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Ever since the beginning, WPML performed way too many database accesses. If your site was on a busy shared host, you might have noticed a serious drop in performance with WPML. Version 1.3.3 fixes this, by eliminating 90% of these queries.

You can grab the first beta release and try it. We’re already using it on wpml.org and it looks fine.

There are no new functions (a few minor bug fixes did make it in) and if you’re running from a very fast server, you may not notice any change. However, busy sites running on shared hosting will see an immediate improvement in site response.

Caching and prefetching for language information

WPML now includes a new caching class which is responsible for holding information that’s used more than once. Before, whenever any function needed something, it asked the database server. Now, it asks the cache which only accesses the database if it doesn’t yet have that information.

Additionally, some pages like the blog page (or home) contain multiple posts. WPML now gets the language information for all posts in one database access and saves in it the cache for when it’s needed.

The results are:

  • Before language caching – 160 queries
  • After caching – 17 queries

Caching for CMS navigation

We thought that there’s a problem with the language information, but the CMS navigation actually took even us by surprise.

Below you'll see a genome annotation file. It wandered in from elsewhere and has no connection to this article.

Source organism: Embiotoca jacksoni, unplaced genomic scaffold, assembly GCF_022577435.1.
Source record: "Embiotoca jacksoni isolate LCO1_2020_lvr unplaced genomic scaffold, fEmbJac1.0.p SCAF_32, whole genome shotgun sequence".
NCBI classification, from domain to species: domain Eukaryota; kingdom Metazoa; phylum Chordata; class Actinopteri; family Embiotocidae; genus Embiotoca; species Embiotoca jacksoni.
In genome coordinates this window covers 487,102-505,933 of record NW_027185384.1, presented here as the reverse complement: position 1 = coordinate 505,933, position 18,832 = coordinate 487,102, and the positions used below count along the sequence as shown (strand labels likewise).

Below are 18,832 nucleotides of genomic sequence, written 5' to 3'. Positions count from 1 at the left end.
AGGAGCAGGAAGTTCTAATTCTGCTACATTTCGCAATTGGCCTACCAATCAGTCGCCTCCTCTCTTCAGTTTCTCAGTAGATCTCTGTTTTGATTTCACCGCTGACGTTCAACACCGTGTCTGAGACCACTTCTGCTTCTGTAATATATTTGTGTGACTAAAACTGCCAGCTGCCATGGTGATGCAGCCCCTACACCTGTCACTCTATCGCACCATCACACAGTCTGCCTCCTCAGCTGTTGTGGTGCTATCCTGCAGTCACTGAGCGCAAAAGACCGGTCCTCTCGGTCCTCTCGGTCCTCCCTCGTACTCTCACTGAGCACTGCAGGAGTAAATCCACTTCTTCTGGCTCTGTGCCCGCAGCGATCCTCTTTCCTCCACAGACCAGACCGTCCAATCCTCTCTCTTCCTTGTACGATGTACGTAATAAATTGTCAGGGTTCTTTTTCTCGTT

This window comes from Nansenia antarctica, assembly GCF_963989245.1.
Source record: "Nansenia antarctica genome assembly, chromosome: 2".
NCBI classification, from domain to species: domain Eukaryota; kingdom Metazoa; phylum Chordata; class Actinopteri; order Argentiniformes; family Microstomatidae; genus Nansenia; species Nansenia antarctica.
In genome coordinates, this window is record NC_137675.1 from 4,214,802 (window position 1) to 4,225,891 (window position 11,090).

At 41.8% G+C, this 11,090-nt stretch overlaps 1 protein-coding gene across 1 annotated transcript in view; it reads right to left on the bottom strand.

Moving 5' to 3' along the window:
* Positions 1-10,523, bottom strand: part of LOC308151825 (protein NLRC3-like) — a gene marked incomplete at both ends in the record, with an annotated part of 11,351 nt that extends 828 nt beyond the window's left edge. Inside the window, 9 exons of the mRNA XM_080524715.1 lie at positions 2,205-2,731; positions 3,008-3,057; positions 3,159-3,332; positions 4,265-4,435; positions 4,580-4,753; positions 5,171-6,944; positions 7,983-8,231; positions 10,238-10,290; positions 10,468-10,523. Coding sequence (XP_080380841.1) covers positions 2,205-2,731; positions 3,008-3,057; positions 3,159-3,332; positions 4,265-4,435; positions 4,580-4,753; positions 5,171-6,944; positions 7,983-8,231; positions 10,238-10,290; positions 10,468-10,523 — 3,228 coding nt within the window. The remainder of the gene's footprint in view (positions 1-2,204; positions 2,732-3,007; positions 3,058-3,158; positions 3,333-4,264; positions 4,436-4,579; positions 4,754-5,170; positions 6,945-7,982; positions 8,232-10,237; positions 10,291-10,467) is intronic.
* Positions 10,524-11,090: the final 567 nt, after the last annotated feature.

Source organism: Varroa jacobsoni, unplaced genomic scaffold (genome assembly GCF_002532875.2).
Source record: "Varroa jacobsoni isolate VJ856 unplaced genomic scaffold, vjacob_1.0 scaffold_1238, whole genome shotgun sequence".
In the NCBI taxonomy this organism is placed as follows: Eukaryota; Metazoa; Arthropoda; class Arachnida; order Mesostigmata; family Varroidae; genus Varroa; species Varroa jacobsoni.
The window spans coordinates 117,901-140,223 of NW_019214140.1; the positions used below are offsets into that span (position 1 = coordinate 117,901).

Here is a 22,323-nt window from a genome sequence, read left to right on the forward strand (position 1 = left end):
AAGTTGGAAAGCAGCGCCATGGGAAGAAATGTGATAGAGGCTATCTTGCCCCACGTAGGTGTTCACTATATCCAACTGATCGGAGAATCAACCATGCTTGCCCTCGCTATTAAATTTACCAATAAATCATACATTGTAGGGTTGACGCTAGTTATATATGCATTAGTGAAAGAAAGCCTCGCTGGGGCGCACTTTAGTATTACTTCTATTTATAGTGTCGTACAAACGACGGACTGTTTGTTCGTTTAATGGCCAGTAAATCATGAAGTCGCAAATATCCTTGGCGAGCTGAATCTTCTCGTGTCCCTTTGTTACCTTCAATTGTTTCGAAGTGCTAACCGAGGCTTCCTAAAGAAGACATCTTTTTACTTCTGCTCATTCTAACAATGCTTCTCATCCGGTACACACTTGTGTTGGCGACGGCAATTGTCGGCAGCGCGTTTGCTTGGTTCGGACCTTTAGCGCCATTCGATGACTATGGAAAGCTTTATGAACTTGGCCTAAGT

To generate the navigational elements in wpml.org, it took no less than 250 database queries. There’s a good reason for that too. WPML’s sidebar and top navigation are complex elements. They go up and down the page hierarchy, determining what needs to be displayed.

Caching for those is now done on the HTML level. E.g., the navigation elements are produced once and then saved. Subsequent page displays will require just one single call to fetch from the cache.

It turns out that we’re not alone. If you’re using a different plugin for drop down menus, check how many database accesses it’s causing. You’re in for a surprise…

How to test database queries

If you’re wondering how to test the number of database queries WordPress does, look no further than the great Debug Queries plugin. It will show you the accesses, how long they actually took and the breakdown between PHP processing and database access time.

Let us know how it’s going. We’re looking to release WPML 1.3.3 soon and want to know if there are any problems.